Sweden is increasingly cashless -- but is that good or bad?

Swedish businesses are leading the way globally in the move to a cashless society, but the system is far from foolproof.

Catherine Edwards
Catherine Edwards NewsMavens, Sweden
Sweden is increasingly cashless -- but is that good or bad? - NewsMavens
Coffee payment, Wikimedia Commons

Why this story matters:

Sweden is often at the forefront of innovative tech solutions, and the move towards a cashless economy is no exception. It's one of the world's most cash-free countries, and home to multiple startups that make card and mobile payments easier.

Ditching coins and notes is supposed to save time and effort at the point of purchase, as well as keeping shopkeepers safer from thefts. But of course it's not a perfect solution, and criminals can and do still rob people using mobile or card payment systems. Another example of how it can go wrong came last Saturday, when the mobile payment service Swish was down for several hours during the afternoon. 

There are also bigger worries, such as the threat of a hack into Swedish banking systems. The government itself seems aware of these risks -- indeed, it warned Swedes to keep cash at home in case of emergency in their advice booklets for preparing for a potential attack or crisis, sent to all households in the country earlier this month.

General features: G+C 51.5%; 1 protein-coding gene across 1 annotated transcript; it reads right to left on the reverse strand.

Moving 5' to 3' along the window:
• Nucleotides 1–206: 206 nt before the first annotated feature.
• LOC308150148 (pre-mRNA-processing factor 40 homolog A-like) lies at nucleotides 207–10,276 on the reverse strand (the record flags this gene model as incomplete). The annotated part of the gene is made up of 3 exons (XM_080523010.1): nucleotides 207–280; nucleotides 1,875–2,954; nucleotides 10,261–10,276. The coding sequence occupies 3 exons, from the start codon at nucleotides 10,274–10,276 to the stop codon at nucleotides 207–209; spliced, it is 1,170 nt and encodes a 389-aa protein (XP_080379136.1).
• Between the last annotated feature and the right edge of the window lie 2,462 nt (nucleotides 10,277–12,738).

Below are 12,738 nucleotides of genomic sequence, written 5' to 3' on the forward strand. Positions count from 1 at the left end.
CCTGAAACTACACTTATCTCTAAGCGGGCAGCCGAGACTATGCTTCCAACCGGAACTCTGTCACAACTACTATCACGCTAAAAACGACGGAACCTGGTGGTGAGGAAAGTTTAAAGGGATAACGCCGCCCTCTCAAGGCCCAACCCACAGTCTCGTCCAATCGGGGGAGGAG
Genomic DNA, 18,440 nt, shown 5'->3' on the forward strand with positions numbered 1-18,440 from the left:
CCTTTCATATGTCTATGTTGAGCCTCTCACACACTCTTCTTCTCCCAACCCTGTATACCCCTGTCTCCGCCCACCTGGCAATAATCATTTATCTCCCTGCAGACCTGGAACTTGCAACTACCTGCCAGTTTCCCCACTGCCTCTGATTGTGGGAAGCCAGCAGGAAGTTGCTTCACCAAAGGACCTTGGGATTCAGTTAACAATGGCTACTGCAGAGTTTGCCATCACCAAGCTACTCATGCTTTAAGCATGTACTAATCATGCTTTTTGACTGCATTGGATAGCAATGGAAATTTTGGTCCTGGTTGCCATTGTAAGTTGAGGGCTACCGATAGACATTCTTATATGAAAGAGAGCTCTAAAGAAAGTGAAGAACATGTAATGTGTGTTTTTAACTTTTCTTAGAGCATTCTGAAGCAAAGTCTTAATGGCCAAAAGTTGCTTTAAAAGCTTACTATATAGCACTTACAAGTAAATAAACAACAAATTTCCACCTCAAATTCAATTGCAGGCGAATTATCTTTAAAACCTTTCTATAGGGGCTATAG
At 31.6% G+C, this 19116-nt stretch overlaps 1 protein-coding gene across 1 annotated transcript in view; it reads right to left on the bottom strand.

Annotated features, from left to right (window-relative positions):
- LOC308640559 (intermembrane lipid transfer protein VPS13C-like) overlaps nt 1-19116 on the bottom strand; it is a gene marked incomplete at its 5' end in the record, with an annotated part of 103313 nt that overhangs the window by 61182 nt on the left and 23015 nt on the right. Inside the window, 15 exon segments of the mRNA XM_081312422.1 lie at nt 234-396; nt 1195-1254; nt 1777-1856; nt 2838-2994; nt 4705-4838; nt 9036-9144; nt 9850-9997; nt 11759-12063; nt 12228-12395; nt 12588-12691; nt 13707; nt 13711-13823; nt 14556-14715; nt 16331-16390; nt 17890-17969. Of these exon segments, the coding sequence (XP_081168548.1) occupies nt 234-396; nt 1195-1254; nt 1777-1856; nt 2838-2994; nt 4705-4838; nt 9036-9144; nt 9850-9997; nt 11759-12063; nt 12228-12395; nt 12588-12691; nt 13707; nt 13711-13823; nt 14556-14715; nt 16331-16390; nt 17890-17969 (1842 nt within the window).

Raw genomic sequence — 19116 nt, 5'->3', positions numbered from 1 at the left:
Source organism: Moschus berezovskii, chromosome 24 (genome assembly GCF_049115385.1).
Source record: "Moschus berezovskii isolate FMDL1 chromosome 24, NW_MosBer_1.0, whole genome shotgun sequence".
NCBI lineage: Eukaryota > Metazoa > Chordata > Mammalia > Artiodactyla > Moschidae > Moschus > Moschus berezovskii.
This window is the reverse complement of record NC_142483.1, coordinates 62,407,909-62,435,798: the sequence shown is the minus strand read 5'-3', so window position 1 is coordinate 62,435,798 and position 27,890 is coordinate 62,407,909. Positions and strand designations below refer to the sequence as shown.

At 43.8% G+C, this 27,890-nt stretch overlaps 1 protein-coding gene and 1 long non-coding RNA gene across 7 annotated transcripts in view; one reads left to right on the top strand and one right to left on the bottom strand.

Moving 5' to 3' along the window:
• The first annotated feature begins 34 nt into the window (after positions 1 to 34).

Details from the story:

  • The total value of cash in circulation is slightly above 50 million kronor -- half the amount circulating ten years ago
  • Approximately 80% of all transactions in Sweden today use debit or credit cards
  • One example is iZettle, which developed a card chip-reader that connects directly to phones and tablets, and is used in smaller restaurants and shops across the country. This week, it launched a partnership with a London organization for street musicians, allowing the English capital's buskers to accept card payments.
  • Another payment company, Swish allows users to transfer money via their smartphones in just a few clicks, and is perfect for situations like splitting a bill between friends or shopping at a flea market or community event, where the seller won't have a professional payment system.
  • What's more, tourist agency Visit Sweden announced this month that many tourists are unhappy with the development, due both to high fees imposed by their banks and worries over privacy. Many bank branches don't handle cash at all, nor do Stockholm's trains and buses, and even in the most touristic areas there are lots of shops and cafes that only accept payment by card.
  • According to one report, two thirds of Swedish traders believe they will no longer accept cash by 2030
  • There are worries that an increasingly cashless society disadvantages pensioners, who may not all feel comfortable using cards in an unfamiliar place or paying for things over the internet
  • It's also a problem for new arrivals to the country, who often cannot get a bank account until they are officially registered
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